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Reprint: Blueprint for National Health Information Systems

(Original PDF version can be downloaded from Scribd. Reposted with permission from Health Intel 2011 magazine of the Zuellig Foundation)

When a man decides to build a house, he does so with great apprehension. This is because the costs tend to be beyond his means and he probably will need to take a loan from the bank. Another reason is that the building process itself is complex, involving huge investments and commitment from many people ranging from the architect who designs the house to the plumber who lays down the pipes to the owner who will eventually live there. Adding to the anxiety is the fact that they do not know each other nor trust each other that much. It is therefore customary to prepare a blueprint prior to construction. The blueprint serves as a common reference point for every stakeholder involved in the project. Between the owner and the architect, they share the same vision of how the whole structure will appear and function. For the engineer and the contractors, the blueprint tells them what materials will be used. Once the structure is built, then it’s the interior designers’ turn to put in the appropriate furniture and fixtures in each room. At the end of it all, if the blueprint is followed faithfully, the owner is satisfied. It will be a coherent structure built by many hands pursuing a common goal of a comfortable home for a family. The blueprint serves as a contract of sorts.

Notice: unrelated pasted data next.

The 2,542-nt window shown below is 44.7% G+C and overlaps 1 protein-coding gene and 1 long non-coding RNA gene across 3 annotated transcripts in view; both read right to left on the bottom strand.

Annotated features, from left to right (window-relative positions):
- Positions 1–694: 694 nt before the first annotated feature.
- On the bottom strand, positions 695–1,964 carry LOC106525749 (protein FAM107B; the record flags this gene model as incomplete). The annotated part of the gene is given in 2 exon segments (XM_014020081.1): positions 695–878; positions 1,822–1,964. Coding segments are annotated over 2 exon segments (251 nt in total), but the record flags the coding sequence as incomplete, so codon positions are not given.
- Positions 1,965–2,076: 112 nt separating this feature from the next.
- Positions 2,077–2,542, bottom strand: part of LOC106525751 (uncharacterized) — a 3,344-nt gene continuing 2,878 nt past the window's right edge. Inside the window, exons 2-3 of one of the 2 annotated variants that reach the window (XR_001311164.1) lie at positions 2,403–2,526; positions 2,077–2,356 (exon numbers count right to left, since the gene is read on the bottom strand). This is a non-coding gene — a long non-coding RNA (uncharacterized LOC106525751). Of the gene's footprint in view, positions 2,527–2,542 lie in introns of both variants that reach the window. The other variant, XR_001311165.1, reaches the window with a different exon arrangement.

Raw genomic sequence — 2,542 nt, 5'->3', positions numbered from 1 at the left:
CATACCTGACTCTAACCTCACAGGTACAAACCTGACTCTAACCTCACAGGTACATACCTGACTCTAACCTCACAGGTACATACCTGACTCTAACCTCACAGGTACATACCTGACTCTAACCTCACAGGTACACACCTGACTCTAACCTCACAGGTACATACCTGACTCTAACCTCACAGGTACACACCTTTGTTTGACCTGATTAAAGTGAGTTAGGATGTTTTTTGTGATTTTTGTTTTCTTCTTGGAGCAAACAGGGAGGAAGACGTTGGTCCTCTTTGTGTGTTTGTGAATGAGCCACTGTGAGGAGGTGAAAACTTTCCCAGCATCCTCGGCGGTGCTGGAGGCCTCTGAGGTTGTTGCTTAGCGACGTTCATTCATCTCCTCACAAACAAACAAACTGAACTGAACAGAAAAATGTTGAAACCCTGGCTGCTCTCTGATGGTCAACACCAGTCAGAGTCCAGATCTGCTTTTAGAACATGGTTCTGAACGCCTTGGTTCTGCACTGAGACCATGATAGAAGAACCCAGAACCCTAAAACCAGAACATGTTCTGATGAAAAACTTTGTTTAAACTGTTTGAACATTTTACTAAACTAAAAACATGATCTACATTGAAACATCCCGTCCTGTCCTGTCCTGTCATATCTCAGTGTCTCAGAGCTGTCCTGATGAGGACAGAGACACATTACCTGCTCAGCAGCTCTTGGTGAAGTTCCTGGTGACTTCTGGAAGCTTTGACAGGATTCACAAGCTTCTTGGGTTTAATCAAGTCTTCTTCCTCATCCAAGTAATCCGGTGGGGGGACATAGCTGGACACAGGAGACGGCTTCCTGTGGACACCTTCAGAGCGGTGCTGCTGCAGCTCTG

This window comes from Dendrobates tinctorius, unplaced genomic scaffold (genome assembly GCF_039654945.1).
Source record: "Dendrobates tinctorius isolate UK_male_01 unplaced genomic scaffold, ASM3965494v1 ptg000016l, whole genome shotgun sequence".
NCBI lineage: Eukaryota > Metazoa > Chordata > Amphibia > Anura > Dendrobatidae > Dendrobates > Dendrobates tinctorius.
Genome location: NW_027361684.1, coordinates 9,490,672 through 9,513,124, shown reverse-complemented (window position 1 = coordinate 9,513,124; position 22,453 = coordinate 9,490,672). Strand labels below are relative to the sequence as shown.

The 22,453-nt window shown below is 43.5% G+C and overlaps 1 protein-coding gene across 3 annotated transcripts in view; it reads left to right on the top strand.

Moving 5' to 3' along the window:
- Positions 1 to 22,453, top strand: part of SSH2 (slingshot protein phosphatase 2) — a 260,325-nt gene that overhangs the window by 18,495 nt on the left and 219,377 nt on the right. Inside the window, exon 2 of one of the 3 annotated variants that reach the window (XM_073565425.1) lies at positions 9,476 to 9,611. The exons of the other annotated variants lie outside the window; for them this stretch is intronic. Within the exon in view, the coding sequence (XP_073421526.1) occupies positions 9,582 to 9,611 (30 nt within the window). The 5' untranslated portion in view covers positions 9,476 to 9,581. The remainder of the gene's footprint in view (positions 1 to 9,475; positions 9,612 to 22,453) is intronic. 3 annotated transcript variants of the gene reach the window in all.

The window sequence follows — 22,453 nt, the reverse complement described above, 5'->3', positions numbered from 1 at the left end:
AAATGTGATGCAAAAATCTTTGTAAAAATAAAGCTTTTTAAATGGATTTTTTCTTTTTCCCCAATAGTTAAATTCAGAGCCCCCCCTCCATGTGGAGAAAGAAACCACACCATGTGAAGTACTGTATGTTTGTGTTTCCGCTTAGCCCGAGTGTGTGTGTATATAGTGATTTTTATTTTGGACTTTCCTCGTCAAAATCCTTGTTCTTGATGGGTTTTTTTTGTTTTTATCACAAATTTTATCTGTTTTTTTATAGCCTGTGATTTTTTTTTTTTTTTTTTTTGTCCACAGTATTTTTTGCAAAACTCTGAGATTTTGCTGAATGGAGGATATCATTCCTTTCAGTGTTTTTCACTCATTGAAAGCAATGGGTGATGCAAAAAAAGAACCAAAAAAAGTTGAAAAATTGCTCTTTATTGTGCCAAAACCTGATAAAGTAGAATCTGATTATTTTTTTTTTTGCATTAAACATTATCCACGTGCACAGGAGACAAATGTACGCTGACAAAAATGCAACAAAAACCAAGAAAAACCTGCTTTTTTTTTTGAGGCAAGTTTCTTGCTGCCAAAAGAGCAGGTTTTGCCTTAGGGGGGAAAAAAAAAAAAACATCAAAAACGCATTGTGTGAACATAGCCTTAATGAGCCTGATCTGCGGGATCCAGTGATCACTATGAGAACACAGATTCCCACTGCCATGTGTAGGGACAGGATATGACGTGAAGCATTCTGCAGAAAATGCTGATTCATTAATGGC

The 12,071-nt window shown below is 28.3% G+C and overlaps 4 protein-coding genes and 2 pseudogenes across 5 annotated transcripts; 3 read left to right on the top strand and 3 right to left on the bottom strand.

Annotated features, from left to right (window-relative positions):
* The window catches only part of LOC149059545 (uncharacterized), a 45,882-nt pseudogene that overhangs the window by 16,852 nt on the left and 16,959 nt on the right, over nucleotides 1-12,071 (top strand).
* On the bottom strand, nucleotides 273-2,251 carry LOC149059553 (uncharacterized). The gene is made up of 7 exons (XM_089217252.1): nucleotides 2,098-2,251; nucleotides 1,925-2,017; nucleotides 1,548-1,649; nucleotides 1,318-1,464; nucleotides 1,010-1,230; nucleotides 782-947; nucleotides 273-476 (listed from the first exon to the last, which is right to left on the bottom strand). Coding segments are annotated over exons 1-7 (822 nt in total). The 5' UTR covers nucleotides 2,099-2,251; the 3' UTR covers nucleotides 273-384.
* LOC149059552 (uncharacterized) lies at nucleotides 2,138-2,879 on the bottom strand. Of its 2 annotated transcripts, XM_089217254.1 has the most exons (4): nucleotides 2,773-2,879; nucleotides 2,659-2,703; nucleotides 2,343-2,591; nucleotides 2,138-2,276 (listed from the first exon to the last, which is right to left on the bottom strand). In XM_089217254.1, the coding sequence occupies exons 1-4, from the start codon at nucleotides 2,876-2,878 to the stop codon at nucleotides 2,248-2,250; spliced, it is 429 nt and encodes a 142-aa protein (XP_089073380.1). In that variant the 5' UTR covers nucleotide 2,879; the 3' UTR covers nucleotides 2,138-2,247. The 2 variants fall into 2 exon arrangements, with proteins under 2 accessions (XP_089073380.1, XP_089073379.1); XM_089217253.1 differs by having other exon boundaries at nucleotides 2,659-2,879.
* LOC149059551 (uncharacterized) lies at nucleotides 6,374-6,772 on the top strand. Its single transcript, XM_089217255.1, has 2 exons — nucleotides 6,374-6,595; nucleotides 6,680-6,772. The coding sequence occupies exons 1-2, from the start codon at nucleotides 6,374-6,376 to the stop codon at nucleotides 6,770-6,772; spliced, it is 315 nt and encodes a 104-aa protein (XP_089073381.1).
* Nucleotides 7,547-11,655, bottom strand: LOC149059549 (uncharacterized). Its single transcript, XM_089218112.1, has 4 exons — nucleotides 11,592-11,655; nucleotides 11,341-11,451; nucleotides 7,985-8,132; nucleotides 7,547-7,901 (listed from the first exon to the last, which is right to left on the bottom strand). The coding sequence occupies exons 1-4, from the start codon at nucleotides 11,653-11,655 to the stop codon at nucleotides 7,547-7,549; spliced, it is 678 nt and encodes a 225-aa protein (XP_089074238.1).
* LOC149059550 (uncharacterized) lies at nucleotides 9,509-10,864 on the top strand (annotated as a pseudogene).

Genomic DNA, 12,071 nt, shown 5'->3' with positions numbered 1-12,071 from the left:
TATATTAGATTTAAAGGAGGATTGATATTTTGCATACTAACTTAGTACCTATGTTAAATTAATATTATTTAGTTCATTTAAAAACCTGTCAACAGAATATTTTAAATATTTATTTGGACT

This analogy works well for the ideal national health information system. If the country had this blueprint, various stakeholders from the public and private sectors can contribute to building their own specific systems that can fit the larger national health information system. Let’s then identify the counterparts of this analogy to the national health system. The owners of the national health information system are the Filipino people. They benefit the most from having an efficient, effective, and responsive system. As they are a diverse set of people, they are represented in this process by the Government of the Philippines, specifically, the Department of Health. It must be pointed out that a national health information system must involve the public and private sectors, the academe, non-government organizations and civil society groups. Internal informational need of the DOH is a mere component of the larger system. The department must practice openness to become a responsible and trustworthy representative of the people in the blueprinting